New lung cancer drug gains approval, plus 2 more

April 24, 2018

FDA approved a new treatment for non-small cell lung cancer, as well as drugs to treat chronic immune thrombocytopenia and a rare form of childhood rickets.

FDA approved a new treatment for non-small cell lung cancer (NSCLC), as well as drugs to treat chronic immune thrombocytopenia (ITP) and a rare form of childhood rickets.

FDA approved osimertinib (Tagrisso, AstraZeneca) for the first-line treatment of patients with metastatic non-small cell lung cancer (NSCLC) whose tumors have epidermal growth factor receptor (EGFR) mutations, as detected by an FDA-approved test.

The approval is based on results from a phase 3 trial, which were presented at the European Society of Medical Oncology 2017 Congress and published in the New England Journal of Medicine.

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“The approval of osimertinib (Tagrisso) in the first-line setting represents a major advance in the treatment of patients with EGFR mutations and a significant change in the treatment paradigm. Osimertinib (Tagrisso) provides robust improvements in progression-free survival with no unexpected safety signals compared to the previous generation of EGFR inhibitors,” said Suresh S. Ramalingam, MD, principal investigator of the trial, from Winship Cancer Institute of Emory University, Atlanta, in a statement from AstraZeneca.

In addition, FDA approved ostamatinib disodium hexahydrate (Tavalisse, Rigel Pharmaceuticals) for the treatment of thrombocytopenia in adult patients with chronic immune thrombocytopenia (ITP) who have had an insufficient response to a previous treatment.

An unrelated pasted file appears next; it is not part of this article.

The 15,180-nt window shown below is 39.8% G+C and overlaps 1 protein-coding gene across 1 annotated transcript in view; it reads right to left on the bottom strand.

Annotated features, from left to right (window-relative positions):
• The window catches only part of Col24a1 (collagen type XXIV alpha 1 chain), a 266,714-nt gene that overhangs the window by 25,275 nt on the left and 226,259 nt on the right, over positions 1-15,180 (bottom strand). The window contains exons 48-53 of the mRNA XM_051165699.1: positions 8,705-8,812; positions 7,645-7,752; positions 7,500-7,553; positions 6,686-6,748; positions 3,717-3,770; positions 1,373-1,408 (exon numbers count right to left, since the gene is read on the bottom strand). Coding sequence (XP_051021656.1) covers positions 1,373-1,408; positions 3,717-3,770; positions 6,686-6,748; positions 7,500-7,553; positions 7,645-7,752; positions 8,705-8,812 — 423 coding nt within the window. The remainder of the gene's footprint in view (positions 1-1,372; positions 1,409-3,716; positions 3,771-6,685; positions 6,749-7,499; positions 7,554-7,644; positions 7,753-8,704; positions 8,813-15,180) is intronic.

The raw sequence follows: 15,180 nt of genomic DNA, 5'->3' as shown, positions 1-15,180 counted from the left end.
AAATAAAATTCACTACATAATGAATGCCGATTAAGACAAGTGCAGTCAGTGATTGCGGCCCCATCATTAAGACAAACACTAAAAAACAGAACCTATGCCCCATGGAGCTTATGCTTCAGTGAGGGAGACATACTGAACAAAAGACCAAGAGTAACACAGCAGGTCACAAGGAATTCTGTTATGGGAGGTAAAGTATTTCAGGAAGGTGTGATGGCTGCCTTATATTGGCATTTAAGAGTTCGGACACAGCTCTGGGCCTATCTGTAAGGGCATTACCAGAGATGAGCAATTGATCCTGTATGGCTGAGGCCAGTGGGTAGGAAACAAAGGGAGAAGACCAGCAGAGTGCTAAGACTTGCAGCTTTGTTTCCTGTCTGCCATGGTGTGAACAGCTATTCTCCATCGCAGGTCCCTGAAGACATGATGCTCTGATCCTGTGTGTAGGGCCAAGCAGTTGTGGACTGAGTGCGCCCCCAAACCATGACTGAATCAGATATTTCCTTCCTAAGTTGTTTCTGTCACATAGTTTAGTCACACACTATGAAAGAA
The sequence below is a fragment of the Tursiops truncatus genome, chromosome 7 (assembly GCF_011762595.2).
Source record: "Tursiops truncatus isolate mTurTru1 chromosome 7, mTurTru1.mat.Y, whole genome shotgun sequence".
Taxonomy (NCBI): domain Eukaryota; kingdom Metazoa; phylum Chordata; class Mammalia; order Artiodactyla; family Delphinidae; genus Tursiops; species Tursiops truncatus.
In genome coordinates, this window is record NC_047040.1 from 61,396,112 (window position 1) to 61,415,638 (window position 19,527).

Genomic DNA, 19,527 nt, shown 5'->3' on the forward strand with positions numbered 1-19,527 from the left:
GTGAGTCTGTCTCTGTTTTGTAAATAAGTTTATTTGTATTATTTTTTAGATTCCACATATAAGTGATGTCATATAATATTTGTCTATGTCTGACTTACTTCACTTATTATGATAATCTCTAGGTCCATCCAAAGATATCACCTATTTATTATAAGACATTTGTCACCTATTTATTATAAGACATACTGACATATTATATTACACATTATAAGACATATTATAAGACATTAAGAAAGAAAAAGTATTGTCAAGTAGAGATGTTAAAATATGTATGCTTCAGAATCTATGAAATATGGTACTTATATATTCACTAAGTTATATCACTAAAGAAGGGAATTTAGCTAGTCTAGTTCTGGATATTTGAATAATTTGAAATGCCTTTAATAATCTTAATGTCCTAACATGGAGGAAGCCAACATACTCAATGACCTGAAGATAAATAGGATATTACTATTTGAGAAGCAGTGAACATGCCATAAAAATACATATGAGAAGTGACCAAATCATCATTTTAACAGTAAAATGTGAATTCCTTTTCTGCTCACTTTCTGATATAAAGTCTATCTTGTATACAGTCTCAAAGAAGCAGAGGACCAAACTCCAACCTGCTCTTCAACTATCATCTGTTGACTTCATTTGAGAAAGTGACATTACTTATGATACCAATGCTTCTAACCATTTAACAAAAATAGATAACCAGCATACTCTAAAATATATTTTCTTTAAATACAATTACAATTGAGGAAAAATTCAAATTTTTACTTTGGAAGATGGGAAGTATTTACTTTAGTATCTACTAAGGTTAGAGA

Tavalisse is an oral spleen tyrosine kinase (SYK) inhibitor that targets the underlying autoimmune cause of the disease by impeding platelet destruction.

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"Related: Chronic ITP is challenging to treat because the heterogeneity of the disease makes it difficult to predict how an individual patient will respond to available treatments and not all patients can find a treatment that works well for them," said James Bussel, MD, professor emeritus of pediatrics at Weill Cornell Medicine and the principal study investigator on the FIT Phase 3 program, in a statement from Rigel. "The FDA approval of fostamatinib arms physicians with a new treatment option, which works via a novel mechanism.”

FDA also okayed burosumab-twza (Crysvita), the first drug approved to treat adults and children one year and older with x-linked hypophosphatemia (XLH), a rare, inherited form of rickets.

XLH is a serious disease affecting approximately 3,000 children and 12,000 adults in the United States.

“XLH differs from other forms of rickets in that vitamin D therapy is not effective,” stated Julie Beitz, MD, director of the Office of Drug Evaluation in FDA’s Center for Drug Evaluation and Research, in a FDA statement. “This is the first FDA-approved medication for the treatment of XLH and a real breakthrough for those living with this serious disease.”

The safety and efficacy of Crysvita were studied in 4 clinical trials. In the placebo-controlled trial, 94% of adults receiving Crysvita once a month achieved normal phosphorus levels compared to 8% of those receiving placebo. In children, 94% to 100% of patients treated with Crysvita every 2 weeks achieved normal phosphorus levels. In both children and adults, X-ray findings associated with XLH improved with Crysvita therapy, FDA said.

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